Healthcare News & Insights

3 ways AI technology will transform health care

For centuries, healthcare decisions have been made based on a doctor’s best medical judgment about a patients’ condition. Now, however, with the help of recent technological advances, artificial intelligence (AI) is beginning to play a larger role in healthcare delivery, treatment decisions and other aspects of care once solely reserved for humans. 

While AI may seem like something out of a science fiction novel, it’s gradually becoming more accessible, and it’ll be essential to hospitals’ daily operations over time.

Changing processes

In an article from STAT, Roger Smith, the chief technology officer at Florida Hospital Nicholson Center, discusses three elements where AI will change how hospitals operate and care for patients:

  1. Training. With the help of AI, training for healthcare providers will become more dynamic and interactive. Smith gives an example of a training game for surgeons that he and other colleagues created with a game development company. Surgeons are skilled at their trade, but need strong leadership and communication skills to effectively direct the surgical team during procedures. The training game Smith and his colleagues created uses avatar intelligence found in popular video games such as “Call of Duty” so characters can help surgeons develop these skills by giving them feedback and guidance on the choices they make while playing the training game. Scenarios are set in operating rooms, and surgeons can’t make progress in the game unless they make the correct choices when interacting with characters. Surgeons are scored based on their decisions – and they’re given an automated rationale about why each choice they make is either right or wrong.
  2. Robots. Cutting-edge hospitals are already performing common surgeries and procedures with the assistance of robotic technology. Robots give providers the ability to perform surgeries with a high level of precision. Currently, these robots are limited in their understanding of these procedures. They know nothing about a patient’s anatomical structures or the surgeon’s intentions. With advances in AI technology, though, this is poised to change. Future robots will be preprogrammed with knowledge about each procedure they’re performing, and they’ll be able to obtain even more knowledge through machine learning, which is a concept where robots and other technological equipment “learn” new things each time a task is performed. The robot can then call upon that knowledge to more actively assist a surgeon during subsequent procedures. Robots are also being built to help with other tasks besides surgery – according to a piece in Forbes, Toyota’s recently created a robot designed to give more efficient rehab to stroke victims in Japan. As AI gets more sophisticated, robots like these will play a bigger role in patients’ treatment and recovery.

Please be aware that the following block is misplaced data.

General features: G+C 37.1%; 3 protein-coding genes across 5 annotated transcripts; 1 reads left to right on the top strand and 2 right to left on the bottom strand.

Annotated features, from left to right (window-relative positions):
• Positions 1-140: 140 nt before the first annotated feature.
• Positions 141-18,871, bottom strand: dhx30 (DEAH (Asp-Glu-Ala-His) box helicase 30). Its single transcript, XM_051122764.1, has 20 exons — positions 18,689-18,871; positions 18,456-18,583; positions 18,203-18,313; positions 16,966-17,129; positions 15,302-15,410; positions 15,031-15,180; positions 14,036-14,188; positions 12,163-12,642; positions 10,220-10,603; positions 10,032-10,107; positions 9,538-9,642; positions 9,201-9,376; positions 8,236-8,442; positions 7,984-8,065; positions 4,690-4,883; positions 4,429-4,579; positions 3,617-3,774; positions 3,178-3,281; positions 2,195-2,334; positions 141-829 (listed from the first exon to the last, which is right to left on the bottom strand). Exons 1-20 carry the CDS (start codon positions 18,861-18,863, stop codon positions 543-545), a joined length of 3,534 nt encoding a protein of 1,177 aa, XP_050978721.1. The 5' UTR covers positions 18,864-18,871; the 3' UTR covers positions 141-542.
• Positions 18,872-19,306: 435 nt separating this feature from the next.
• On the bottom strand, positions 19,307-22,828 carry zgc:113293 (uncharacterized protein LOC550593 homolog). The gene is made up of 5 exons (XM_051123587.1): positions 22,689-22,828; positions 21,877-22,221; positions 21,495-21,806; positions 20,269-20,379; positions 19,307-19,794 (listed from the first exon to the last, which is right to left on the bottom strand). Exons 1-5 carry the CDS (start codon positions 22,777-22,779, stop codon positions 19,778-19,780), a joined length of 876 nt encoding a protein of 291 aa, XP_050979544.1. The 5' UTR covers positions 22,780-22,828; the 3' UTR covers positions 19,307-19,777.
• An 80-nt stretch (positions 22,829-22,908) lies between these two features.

3. Patient data. Hospitals are already in the middle of a revolution regarding patient data, since the majority are using electronic health records (EHR) systems to store patients’ medical information. Although this data’s readily available, it’s not being used to its full potential. Issues with interoperability limit data sharing, so one patient could have health information saved in multiple EHR databases that don’t communicate with each other. Hospitals also can’t draw any big conclusions about patient health due to this scattered data. However, advances in data analytics can help. Many software programs currently exist that can pull information from disparate sources and compare it to draw conclusions and find significant trends. This process, known as “data mining,” has become more refined as time goes on. Eventually, even if EHRs still have difficulty directly transmitting data to each other, programs used for data analytics can fill in the gaps by helping hospitals identify patterns in their patient mix, which can give them a clear idea of what services they should provide to improve population health as a whole while better serving their patients.

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